Robert Meyer
Churches must have liberty of conscience
By Robert Meyer
March 7, 2012

A new issue has surfaced in the long rhetorical political battle. A question of religious liberty has been turned into a circus of shameless political innuendo, where the inference has been that certain conservative politicians might want to deter womens' access to contraception.

The Obama administration first ordered that Roman Catholic sponsored organizations would have to provide birth control to their female employees as part of their health care programs. This was, of course, in contradiction to their policies of conscience on the matter. When the church hierarchy balked at this power play, Obama revised the policy so that the insurance companies themselves would have to pay the freight — a clear distinction without a difference, since the insurance companies obviously would pass on the costs.

The way the issue has been described by the media and political pundits, gives us a perfect example of an "Orwellian reversal" — describing things opposite to what they actually are. This isn't the church imposing on the government, but the federal government trampling the conscientious objections of the church, making a law respecting the establishment of religion.

This is a flagrant example of violation of church and state separation, unlike nativities at city hall, which don't even involve the federal government.

The liberal understanding of church and state separation is more ideological than jurisdictional. Under no circumstances can there be a relationship between legislation and religiously informed moral precepts in this paradigm. However, they have no problem evoking Jesus, and biblical passages, when the issue is conflation of wealth redistribution governmental policies, with admonitions to help the needy through voluntary, heart-felt charity. Additionally, there is never a problem with government nullifying church policies of faith, if they are the means to a state imposed "greater good." This restores the doctrine of Erastianism, a state of affairs where the state is superior to the church, and the ecclesiastical hierarchy is merely an arm of the state. Ironically, this is the very type of church/state configuration that the founders rescued the American experience from, in contrast to the colonial imposition by The Church of England.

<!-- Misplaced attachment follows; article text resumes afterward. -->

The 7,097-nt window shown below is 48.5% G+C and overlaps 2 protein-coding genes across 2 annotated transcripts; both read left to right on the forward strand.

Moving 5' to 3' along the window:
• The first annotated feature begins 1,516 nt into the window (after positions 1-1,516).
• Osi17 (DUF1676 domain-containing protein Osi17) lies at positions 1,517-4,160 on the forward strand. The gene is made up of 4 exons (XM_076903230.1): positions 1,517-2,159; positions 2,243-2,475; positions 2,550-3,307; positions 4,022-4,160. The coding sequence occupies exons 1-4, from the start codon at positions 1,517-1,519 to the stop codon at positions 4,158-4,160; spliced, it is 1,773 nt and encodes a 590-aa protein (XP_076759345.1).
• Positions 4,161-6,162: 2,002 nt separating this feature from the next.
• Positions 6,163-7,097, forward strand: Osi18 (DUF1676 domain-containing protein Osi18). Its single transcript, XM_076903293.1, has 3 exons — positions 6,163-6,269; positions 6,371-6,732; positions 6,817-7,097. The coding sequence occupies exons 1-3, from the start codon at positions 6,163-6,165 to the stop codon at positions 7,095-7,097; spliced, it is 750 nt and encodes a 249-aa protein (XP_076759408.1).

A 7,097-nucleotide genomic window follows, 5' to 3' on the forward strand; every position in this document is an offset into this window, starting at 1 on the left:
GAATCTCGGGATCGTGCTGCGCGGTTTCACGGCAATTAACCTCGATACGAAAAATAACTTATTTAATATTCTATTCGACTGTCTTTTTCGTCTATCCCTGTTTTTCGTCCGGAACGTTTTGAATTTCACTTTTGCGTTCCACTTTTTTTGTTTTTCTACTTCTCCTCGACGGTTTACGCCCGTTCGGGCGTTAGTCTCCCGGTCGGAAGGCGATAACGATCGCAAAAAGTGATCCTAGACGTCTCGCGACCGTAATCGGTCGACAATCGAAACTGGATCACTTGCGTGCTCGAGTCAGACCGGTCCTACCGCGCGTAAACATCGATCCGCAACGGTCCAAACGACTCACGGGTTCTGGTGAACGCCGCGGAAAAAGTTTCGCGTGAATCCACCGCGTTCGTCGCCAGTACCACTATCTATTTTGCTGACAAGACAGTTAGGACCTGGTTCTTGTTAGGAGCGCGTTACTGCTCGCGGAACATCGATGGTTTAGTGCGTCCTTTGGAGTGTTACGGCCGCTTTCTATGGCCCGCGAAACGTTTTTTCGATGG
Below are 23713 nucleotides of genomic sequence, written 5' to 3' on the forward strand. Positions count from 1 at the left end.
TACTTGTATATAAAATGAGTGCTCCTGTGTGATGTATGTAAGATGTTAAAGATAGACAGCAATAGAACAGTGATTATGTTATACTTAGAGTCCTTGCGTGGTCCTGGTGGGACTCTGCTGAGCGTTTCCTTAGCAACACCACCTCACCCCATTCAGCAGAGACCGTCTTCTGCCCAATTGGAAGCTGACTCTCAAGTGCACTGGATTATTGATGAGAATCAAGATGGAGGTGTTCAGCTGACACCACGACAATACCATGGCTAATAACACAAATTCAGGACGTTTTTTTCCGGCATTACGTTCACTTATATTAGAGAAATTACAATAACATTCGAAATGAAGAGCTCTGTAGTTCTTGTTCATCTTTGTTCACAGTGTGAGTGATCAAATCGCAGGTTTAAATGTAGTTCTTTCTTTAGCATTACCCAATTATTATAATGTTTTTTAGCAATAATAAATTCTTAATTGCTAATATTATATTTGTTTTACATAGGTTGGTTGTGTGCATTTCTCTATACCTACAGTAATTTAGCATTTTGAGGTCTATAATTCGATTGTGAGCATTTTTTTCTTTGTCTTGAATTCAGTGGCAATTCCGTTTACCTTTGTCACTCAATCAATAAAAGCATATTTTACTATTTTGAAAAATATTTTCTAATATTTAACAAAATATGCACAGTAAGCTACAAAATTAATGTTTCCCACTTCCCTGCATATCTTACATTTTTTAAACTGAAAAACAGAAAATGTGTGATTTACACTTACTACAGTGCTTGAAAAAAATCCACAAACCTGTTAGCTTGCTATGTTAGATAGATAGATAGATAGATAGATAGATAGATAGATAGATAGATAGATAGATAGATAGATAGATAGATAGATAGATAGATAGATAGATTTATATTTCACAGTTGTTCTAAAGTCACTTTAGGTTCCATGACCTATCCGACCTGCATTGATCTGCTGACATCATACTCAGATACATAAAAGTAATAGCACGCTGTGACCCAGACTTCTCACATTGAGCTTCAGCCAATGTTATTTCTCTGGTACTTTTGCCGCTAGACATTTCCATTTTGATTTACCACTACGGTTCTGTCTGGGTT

What appeared to be a case of religious liberty, has morphed into a bogus national argument over contraception. Many people have voiced concern that they will be forced to subsidize others' sexual activities. That concern has been turned on its head, being twisted into an accusation that conservatives are trying to take away birth control options from women.

We have heard about the proclivities of the "98%." Do we suppose policy should be based solely on majority opinion — the democratization of truth and doctrine? If 98% of women dissent and fail to observe a contraceptive edict from their church, that is their prerogative under personal liberty of conscience, but not a reason to force change in the church's' moral perspectives. It does demonstrate though, that most women already have easy access to birth control without new insurance provisions, contrary to the popular talking points.

The church serves as a vanguard for culture, not a pawn manipulated by moral libertinism and cultural drift.

The issue has festered all the more, because of the comments talk-show host Rush Limbaugh made about the testimony given by Georgetown law student Sandra Fluke, favoring the government's policy. Limbaugh's irreverent and unfortunate comments, have made Fluke into a heroin darling of the left, removing focus from the real issue. She even got a call from Obama himself. Fluke points out that law students can't afford the contraception they "need." That seems like a reasonable complaint to the "enlightened" among us. One of the many problems with the secular humanist perspective, is that it talks the talk about moral progress, but then functionally balks at personal responsibility, on the basis that people cannot master their impulses. Therefore, the costs of their behaviors must be subsidized. It seems like the objective is to make questionable behavior devoid of consequences. Why should a person who knowingly affiliates with an organization holding particular policies, be allowed to come in and force the organization to change its policy? "Pro-choice" gets chucked right out the window. Hillsdale College is an institution of higher learning that will not accept financial aid, in order to avoid government interference. Suppose some student enrolls, knowing the policy, then tries to get student aid after being accepted. We would consider such a demand crazy.

The late Christian theologian Francis Schaefer suggested that what was unthinkable yesterday might to thinkable today, and normal, if not common-place tomorrow. In a couple generations, we have gone from a practice being taboo — to it being tolerated — to it being a the subject of a benefit right. We clearly have arrived at Schaefer's tomorrow.

© Robert Meyer


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Robert Meyer

Robert Meyer is a hardy soul who hails from the Cheesehead country of the upper midwest... (more)


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